By Harini Chakrapani

Core consumer prices rose as Americans continued to pay more for rent and medical care in February.

The core consumer price index (CPI) which excludes the volatile food and energy components, was up 0.3 percent, holding its gain from January and higher by 2.3 percent compared to prices a year ago according to the Labor Department.

However, though the core consumer prices were high, the overall inflation fell by 0.2 percent due to gas prices.

Gas prices plummeted by 13 percent from January.

Economists said that the decline in CPI due to energy wouldn’t last since oil prices have already risen.

“Gasoline prices will plummet, but they will start to pick up again in the next few months,” said David Sloan, senior economist at 4cast.   

The U.S. crude prices climbed to $38.46 a barrel, up 5.8 percent. Analysts predicted the price to surge to $45 in the coming months.

Yet, the gain wasn’t reflected in the overall CPI since gasoline prices are bought ahead of time by gas service stations.

“The price of gasoline at the pump today reflects what the gas service station paid for when they contracted to bring that gas to the station. So, there’s going to be a lag between, a rise or fall in oil prices and a subsequent rise or fall in gasoline prices,” explained Kurt Rankin, Vice President and economist at PNC Financial Services Group.

Rising inflation, signals the Federal Reserve is likely to increase interest rates as the economy is nearing the Fed’s target 2 percent inflation.

However, at its March 16 meeting, the Fed decided not to raise the benchmark interest rate, citing global economic concerns.   

Economists believed a rate hike by 0.25 percent would be initiated in June.

“The recent numbers have shown that the labor market is still healthy, and hinted that inflation has started to pick up.  That combination should encourage the Fed to raise interest rates in June,” said Sloan referring to the 242,000 jobs that were added in February as the unemployment rate held steady at 4.9 percent.

Although, inflation means higher costs and higher expenses for Americans, it is needed to spur the economy.

As prices go up, companies enjoy higher profits, make more investments and employ more people to support and drive their businesses.

Last month, medical care and rent costs took a large bite out of consumers’ wallets.

Physician and hospital service costs picked up pace by 0.3 and 0.5 percent from January.

Medical Billing Advocates of America, a Virginia based advocacy group that analyzes patients’ bills said that ER costs had spiraled out of control.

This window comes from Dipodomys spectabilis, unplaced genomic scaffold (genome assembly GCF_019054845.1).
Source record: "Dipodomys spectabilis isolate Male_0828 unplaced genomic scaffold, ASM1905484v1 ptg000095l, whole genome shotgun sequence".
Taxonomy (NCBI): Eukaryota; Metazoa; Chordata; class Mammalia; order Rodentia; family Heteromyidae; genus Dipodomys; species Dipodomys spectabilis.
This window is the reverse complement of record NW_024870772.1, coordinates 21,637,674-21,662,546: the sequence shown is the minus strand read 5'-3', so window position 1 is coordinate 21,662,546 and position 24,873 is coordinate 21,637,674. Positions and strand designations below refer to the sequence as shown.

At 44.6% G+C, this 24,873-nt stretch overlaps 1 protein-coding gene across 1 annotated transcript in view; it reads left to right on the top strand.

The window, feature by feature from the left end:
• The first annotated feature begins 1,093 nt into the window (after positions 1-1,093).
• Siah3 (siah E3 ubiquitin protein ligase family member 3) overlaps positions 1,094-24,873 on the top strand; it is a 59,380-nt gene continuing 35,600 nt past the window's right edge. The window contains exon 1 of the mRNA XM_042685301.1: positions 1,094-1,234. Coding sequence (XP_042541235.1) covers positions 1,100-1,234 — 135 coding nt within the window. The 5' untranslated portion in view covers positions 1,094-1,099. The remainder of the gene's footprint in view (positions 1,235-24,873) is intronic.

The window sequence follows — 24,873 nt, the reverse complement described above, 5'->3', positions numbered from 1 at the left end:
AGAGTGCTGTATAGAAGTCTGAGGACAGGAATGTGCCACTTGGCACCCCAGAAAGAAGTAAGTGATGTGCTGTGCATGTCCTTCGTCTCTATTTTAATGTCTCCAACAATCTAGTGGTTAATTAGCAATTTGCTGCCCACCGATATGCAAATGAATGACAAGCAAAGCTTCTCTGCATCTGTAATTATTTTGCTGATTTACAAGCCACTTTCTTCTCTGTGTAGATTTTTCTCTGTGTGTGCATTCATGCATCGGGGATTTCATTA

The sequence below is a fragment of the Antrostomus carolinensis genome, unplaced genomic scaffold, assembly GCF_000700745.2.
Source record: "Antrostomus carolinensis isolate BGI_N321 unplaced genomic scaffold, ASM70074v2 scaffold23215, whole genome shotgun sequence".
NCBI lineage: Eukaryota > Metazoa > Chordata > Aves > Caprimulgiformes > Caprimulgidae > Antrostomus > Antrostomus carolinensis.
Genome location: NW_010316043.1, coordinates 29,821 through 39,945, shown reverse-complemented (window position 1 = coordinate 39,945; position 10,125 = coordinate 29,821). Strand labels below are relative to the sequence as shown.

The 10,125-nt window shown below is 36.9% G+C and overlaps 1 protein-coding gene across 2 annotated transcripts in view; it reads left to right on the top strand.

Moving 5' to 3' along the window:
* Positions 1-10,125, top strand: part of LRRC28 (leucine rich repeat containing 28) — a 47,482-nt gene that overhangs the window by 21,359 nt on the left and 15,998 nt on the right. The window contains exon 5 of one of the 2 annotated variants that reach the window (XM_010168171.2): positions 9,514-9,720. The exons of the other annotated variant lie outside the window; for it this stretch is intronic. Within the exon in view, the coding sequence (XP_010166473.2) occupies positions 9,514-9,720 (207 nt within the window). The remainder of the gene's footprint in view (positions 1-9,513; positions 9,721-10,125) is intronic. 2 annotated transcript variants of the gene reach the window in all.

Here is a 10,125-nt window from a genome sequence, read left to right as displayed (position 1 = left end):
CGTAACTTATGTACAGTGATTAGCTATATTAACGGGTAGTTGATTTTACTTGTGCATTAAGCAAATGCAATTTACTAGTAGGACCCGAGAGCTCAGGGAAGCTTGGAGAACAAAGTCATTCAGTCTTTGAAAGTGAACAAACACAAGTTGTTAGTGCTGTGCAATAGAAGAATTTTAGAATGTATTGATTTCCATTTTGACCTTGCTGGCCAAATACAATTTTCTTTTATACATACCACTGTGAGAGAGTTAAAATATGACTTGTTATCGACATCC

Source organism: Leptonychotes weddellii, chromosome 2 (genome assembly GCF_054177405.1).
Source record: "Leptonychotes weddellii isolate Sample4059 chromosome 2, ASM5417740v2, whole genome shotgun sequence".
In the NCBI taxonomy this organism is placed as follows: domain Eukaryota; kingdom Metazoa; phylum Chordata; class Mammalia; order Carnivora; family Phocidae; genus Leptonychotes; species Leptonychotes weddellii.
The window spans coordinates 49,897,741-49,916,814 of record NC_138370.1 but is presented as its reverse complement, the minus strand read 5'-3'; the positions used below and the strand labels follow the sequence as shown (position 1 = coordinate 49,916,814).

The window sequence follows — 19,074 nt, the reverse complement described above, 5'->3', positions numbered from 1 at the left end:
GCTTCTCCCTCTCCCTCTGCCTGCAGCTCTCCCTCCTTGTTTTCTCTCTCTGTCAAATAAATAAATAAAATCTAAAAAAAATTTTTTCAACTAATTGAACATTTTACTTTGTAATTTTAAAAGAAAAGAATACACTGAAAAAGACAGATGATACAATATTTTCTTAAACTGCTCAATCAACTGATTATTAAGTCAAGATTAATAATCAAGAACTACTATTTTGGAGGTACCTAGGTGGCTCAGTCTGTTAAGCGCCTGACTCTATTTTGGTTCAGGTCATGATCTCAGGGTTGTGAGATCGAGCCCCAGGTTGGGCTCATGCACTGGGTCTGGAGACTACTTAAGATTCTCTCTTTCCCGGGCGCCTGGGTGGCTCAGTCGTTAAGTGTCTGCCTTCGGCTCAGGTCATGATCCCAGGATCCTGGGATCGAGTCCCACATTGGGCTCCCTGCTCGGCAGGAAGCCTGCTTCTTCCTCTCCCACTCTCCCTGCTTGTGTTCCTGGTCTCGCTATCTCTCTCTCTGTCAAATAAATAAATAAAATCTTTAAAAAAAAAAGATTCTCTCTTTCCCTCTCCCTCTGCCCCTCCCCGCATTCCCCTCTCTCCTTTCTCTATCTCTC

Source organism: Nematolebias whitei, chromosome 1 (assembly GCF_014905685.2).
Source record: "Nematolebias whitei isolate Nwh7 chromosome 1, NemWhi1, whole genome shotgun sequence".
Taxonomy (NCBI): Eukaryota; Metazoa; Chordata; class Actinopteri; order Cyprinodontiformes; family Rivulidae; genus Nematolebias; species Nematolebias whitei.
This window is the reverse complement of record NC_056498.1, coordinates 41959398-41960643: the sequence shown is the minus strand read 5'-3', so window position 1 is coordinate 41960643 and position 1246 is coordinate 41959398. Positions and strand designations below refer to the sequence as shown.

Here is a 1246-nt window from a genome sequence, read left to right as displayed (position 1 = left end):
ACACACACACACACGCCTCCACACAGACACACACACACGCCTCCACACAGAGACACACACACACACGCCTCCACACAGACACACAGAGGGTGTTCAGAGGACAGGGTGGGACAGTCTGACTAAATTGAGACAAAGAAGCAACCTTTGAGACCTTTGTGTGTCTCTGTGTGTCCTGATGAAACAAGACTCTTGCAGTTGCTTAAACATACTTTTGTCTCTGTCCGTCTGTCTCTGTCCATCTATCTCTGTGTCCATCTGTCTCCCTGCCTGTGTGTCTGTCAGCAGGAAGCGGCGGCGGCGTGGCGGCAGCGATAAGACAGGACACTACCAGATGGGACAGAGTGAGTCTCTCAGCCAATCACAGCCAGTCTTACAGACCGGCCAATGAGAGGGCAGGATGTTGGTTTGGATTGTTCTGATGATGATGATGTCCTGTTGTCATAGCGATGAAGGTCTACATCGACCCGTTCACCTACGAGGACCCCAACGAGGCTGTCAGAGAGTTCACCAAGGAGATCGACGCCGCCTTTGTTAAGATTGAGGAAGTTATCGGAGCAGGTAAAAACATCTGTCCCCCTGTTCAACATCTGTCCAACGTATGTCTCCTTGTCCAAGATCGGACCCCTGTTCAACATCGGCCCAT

“It used to be that an uninsured person could go to the ER and expect a $1,500 bill at the most. Now we are seeing patients being billed for tens of thousands of dollars for very simple services and procedures in the ER,” said Tina Pashley, director of public relations and Vice President Christie Hudson via email.

They also noted price increases in specialized cardiovascular, chemotherapy drugs and certain antifungal IV medications.

Rent costs remained high in February, just as the previous month at 0.3 percent.

According to Skylar Olsen, Senior Economist at online real-estate listing service Zillow, San Jose, San Francisco, Seattle, Denver, Portland and Miami saw double-digit price appreciation in 2015.

Olsen attributed the rent increases to falling vacancies and rising demand in metro areas.

“It has to do with strong job growth. These areas have some of the lowest unemployment rates in the country, and offer high paying tech jobs,” said Olsen.

According to Olsen those most affected by rising rents were disadvantaged minorities and the country’s youth.

“You are looking at the younger set of the population, delaying marriage and baby, putting off buying a home, driving up demand and hence rents,” she said.

February offered reprieve for airline flyers. Fares declined by 0.1 percent after a strong surge in January.

According to Expedia’s air travel outlook, ticket prices for travel within Europe fell by 17 percent in 2015 compared to 2014.

Expedia expected the trend to continue in the first few months of 2016 owing to the strength of the U.S. dollar against the euro.

Economy air travel from North America to Asia also remained cheap in 2015, falling by 13 percent compared to 2014.

Economist Kurt Rankin at the PNC Financial Services Group believed the downturn was short term, since jet fuel prices are based on oil prices and oil prices have been low.

“Offsetting that trend is the US consumer who is still doing quite well. We may very well see more demand for airline tickets in the summer, leading airlines to raise prices, or keep them from going down, despite costs going down related to oil,” said Rankin.